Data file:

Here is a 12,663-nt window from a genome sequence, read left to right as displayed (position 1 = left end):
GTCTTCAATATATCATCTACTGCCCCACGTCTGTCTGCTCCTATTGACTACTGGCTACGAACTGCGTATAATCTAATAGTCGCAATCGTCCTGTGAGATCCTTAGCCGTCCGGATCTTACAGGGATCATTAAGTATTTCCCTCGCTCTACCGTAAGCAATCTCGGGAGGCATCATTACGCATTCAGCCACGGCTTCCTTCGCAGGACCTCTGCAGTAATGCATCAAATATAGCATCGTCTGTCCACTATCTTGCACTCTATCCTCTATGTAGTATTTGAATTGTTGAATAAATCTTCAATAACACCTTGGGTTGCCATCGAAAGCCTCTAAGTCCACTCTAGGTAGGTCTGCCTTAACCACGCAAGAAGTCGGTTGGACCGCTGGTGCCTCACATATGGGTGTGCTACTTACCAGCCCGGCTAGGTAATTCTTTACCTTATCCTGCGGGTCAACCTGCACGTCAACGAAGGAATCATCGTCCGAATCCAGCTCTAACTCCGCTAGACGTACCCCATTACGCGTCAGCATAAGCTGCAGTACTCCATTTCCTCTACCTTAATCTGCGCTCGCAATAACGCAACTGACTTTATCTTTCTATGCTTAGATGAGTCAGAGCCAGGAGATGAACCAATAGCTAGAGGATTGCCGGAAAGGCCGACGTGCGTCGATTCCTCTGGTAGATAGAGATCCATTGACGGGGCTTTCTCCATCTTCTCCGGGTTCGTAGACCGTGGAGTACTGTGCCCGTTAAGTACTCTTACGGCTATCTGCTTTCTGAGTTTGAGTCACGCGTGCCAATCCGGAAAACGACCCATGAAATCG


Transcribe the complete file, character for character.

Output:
Here is a 12,663-nt window from a genome sequence, read left to right as displayed (position 1 = left end):
GTCTTCAATATATCATCTACTGCCCCACGTCTGTCTGCTCCTATTGACTACTGGCTACGAACTGCGTATAATCTAATAGTCGCAATCGTCCTGTGAGATCCTTAGCCGTCCGGATCTTACAGGGATCATTAAGTATTTCCCTCGCTCTACCGTAAGCAATCTCGGGAGGCATCATTACGCATTCAGCCACGGCTTCCTTCGCAGGACCTCTGCAGTAATGCATCAAATATAGCATCGTCTGTCCACTATCTTGCACTCTATCCTCTATGTAGTATTTGAATTGTTGAATAAATCTTCAATAACACCTTGGGTTGCCATCGAAAGCCTCTAAGTCCACTCTAGGTAGGTCTGCCTTAACCACGCAAGAAGTCGGTTGGACCGCTGGTGCCTCACATATGGGTGTGCTACTTACCAGCCCGGCTAGGTAATTCTTTACCTTATCCTGCGGGTCAACCTGCACGTCAACGAAGGAATCATCGTCCGAATCCAGCTCTAACTCCGCTAGACGTACCCCATTACGCGTCAGCATAAGCTGCAGTACTCCATTTCCTCTACCTTAATCTGCGCTCGCAATAACGCAACTGACTTTATCTTTCTATGCTTAGATGAGTCAGAGCCAGGAGATGAACCAATAGCTAGAGGATTGCCGGAAAGGCCGACGTGCGTCGATTCCTCTGGTAGATAGAGATCCATTGACGGGGCTTTCTCCATCTTCTCCGGGTTCGTAGACCGTGGAGTACTGTGCCCGTTAAGTACTCTTACGGCTATCTGCTTTCTGAGTTTGAGTCACGCGTGCCAATCCGGAAAACGACCCATGAAATCG